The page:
What is significant?
Stanhill is a nine storey block of flats in South Melbourne, designed in an inter-war Functionalist style by renowned emigre architect Frederick Romberg. Considered to be the most impressive of his works, it was designed in 1942 but not completed until 1950.
The flats are of finely executed off-form concrete construction with sophisticated steel and glass detailing. The building is asymmetrically massed with stepped plan and elevation. The southern facade is of concrete frame containing large areas of flush glazing, with individual thin slab balconies and slim iron railings. Four main masses are stepped back at a slight angle to allow privacy and to give views to all. The northern facade is strikingly different, with a broad and fluid sweep of open access galleries shading glazing to cill height . The galleries are connected to a closed stairway at the Queens Road end, to the central lift tower, and to the sculpted open stairway at the eastern end. The roof sports attic flats and roof gardens, stepped down towards Albert Park. The building is in excellent condition, though altered internally to accommodate professional suites since the 1970s. The mature Chilean Wine Palm near the south east corner of the building predates Stanhill and has become a landmark of the site.
How is it significant?
Stanhill is of architectural, historic, and aesthetic significance.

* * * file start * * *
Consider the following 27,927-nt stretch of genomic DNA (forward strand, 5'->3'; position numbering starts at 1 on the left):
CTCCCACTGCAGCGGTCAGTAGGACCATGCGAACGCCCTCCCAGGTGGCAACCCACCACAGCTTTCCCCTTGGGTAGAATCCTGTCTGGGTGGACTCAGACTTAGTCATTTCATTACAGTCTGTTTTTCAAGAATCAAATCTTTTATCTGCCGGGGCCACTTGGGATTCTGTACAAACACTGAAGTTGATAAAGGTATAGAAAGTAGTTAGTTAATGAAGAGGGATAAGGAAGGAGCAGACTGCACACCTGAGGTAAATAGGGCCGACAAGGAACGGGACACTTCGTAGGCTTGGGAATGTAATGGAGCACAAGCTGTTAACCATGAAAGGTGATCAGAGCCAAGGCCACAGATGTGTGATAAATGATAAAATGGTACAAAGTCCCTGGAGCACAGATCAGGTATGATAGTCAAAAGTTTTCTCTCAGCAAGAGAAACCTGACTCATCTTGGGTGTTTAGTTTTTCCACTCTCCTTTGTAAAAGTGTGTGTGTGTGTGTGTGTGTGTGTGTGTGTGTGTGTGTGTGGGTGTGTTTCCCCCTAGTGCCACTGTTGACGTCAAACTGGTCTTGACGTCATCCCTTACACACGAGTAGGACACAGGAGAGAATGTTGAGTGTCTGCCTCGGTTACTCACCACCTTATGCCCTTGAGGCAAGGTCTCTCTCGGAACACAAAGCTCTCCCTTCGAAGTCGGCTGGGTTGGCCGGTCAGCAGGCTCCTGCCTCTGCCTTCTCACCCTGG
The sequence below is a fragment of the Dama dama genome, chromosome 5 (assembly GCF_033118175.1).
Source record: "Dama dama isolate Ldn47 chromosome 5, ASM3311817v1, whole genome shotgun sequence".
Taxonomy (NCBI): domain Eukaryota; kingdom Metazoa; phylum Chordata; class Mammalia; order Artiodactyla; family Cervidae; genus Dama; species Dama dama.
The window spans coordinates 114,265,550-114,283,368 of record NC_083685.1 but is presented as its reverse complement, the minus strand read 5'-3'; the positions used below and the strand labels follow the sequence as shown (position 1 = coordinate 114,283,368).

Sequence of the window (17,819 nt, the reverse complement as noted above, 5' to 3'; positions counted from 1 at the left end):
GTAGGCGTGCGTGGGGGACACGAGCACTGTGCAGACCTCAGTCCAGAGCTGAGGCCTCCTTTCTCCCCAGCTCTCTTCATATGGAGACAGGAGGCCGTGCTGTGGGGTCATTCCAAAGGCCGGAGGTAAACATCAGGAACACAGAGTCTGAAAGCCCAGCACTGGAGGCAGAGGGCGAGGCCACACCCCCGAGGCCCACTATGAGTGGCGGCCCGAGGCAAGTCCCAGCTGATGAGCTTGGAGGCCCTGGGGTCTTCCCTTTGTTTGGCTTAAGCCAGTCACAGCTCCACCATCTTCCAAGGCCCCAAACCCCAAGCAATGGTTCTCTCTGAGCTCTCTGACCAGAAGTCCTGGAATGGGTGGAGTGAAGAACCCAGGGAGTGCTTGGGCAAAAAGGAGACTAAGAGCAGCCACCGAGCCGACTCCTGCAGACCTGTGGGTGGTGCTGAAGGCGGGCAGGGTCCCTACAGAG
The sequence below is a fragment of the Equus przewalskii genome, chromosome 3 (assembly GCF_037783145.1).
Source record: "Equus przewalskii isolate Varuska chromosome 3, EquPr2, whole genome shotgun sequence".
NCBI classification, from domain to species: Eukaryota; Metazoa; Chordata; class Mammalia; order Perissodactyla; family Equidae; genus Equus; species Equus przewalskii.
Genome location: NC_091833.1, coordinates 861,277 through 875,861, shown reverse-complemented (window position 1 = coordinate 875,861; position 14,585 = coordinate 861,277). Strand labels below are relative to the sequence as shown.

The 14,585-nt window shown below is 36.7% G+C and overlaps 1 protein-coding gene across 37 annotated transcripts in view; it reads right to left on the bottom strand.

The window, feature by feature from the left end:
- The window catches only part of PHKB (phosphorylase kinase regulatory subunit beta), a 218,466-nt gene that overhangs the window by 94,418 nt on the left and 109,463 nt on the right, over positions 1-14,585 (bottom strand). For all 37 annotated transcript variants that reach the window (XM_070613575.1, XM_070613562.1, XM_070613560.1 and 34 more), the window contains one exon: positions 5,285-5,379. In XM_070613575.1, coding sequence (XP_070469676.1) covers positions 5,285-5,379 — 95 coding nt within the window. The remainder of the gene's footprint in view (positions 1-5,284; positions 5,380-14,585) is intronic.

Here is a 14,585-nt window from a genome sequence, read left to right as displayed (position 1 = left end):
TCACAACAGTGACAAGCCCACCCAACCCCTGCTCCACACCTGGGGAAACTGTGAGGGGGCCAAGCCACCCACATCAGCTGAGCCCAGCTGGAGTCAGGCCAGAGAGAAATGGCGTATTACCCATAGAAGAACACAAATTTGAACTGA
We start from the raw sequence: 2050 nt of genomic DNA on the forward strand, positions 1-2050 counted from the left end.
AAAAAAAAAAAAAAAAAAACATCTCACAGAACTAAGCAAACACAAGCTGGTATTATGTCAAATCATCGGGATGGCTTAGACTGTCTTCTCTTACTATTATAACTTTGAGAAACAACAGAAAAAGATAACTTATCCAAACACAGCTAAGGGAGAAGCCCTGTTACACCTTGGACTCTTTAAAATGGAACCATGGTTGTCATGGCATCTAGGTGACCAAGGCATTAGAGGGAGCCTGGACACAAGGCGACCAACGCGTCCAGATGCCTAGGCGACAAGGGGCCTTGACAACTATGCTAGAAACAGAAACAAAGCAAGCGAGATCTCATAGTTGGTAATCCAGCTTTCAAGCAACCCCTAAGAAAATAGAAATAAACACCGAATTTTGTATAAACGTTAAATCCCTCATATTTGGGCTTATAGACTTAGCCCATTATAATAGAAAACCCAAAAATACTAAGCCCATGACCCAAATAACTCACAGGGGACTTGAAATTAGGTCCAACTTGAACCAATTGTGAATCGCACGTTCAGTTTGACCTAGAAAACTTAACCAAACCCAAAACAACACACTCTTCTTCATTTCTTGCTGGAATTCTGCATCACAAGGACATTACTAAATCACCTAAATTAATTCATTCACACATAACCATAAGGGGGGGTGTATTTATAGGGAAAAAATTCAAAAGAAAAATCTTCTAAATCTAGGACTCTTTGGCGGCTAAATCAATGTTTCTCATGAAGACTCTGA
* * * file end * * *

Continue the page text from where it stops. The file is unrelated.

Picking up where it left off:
Why is it significant?
Stanhill is architecturally and aesthetically significant as the most ambitious and accomplished project by the renowned emigre architect Frederick Romberg. The design of Stanhill is a rigorous and coherent application of Functionalist principles, combined with Romberg's individualistic interpretation. Stanhill stands apart from more derivative Internationalist compositions by many other architects of the time and subsequently.
Stanhill is of historical significance for its ability to illustrate the high point of a cosmopolitan and metropolitan direction in urban dwelling styles in large Australian cities mid-century. Stanhill is a leading and innovative example of the few large scale and tall luxury flat developments built in the Melbourne in the mid twentieth century, and the first tall residential development on St Kilda Road. Stanhill marked the end of a trajectory in flat developments prior to a turn to the suburban dreaming and the social engineering of state housing projects.
Stanhill demonstrates outstanding quality in integrated design and construction for its period, consummately incorporating fluid forms and smooth and fluted finishes in off form concrete, as well as closely allied and subtle detailing in glass and steel window framing.